Papua languages disappearing – should we care?

Who will speak Iniai in 2050? Or Faiwol? Moskona? Wahgi? Probably no-one, as the languages of New Guinea — the world’s greatest linguistic reservoir — are disappearing in a tide of indifference.

A Papuan tribesman participates in the Lake Sentani festival in the Jayapura district of the eastern Indonesian province of Papua. The island of New Guinea that encompasses Papua New Guinea and Indonesian Papua is a vast reservoir of languages in a world where languages of various tribal groups are disappearing quietly, according to anthropologists [Credit: AFP]

New Guinea is home to more than 1,000 languages — around 800 in Papua New Guinea and 200 in Indonesian Papua — but most have fewer than 1,000 speakers, often centred around a village or cluster of hamlets.

Some 80 percent of New Guinea’s people live in rural areas and many tribes, especially in the isolated mountains, have little contact with one another, let alone with the outside world.

The most widely-spoken language is Enga, with around 200,000 speakers in the highlands of central PNG, followed by Melpa and Huli.

“Every time someone dies, a little part of the language dies too because only the oldest people still use it,” said Nico, the curator of Cendrawasih University’s museum.

“In towns but also eventually in the forest, Indonesian has become the main language for people under 40. Traditional languages are reserved for celebrations and festivals,” said Habel M. Suwae, the regent of Jayapura district.

via The Archaeology News Network: Languages on Papua vanish without a whisper.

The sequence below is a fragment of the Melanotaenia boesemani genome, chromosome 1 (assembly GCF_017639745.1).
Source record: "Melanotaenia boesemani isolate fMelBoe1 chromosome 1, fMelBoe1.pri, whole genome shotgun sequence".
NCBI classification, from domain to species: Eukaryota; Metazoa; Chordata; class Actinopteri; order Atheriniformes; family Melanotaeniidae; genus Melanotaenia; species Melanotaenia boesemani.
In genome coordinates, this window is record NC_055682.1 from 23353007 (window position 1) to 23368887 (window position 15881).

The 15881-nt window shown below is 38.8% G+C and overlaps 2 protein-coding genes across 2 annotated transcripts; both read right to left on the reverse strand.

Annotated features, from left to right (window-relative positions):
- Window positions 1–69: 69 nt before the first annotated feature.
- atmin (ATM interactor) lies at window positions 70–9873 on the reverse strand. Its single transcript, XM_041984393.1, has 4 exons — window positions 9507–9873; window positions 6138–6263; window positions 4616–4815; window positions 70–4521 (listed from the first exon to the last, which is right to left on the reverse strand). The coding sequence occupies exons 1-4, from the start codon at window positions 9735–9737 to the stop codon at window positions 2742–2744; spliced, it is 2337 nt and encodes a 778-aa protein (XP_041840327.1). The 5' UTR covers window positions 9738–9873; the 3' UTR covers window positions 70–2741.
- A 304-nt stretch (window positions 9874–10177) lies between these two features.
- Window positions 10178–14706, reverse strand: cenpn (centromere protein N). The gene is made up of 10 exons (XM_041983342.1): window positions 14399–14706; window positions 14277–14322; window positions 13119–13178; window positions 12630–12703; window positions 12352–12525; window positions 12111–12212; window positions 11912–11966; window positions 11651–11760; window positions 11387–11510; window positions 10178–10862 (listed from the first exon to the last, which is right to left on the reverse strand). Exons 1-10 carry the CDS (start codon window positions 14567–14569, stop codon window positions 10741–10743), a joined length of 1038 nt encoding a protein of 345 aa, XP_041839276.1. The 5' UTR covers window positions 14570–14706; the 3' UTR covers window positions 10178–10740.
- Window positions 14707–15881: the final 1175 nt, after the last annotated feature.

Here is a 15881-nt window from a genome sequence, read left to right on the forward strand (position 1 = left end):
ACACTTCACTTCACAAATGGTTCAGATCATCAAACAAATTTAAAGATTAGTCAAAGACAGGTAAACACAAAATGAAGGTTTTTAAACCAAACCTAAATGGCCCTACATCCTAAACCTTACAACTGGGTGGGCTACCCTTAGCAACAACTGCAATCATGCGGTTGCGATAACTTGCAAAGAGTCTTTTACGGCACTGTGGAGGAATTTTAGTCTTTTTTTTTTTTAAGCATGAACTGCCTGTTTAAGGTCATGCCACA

Cultural Imperialism?

In PNG, under the influence of nearby Australia, English has spread, though it has found it hard to penetrate some tribes, particularly those in the isolated highlands.

Encouraging a single language in order to strengthen the State

The authorities are sometimes accused of inaction or even favouring the official language to better integrate the population, particularly in Indonesian Papua.

Art and ceremonies can save the languages?

Despite his pessimism about the future, Wally the anthropologist believes art and culture can stop Papuan languages being forgotten.
Papuans love to sing and celebrate and they must do these things in their traditional languages, Wally says — this way young people “will want to discover the language to understand the meaning of the songs”.
Oxford University has launched a race against the clock to record Emma, aged 85, Enos, 60, and Anna, also 60, who are the three last remaining Papuans who speak Dusner.

More than 200 languages have become extinct around the world over the last three generations and 2,500 others are under threat,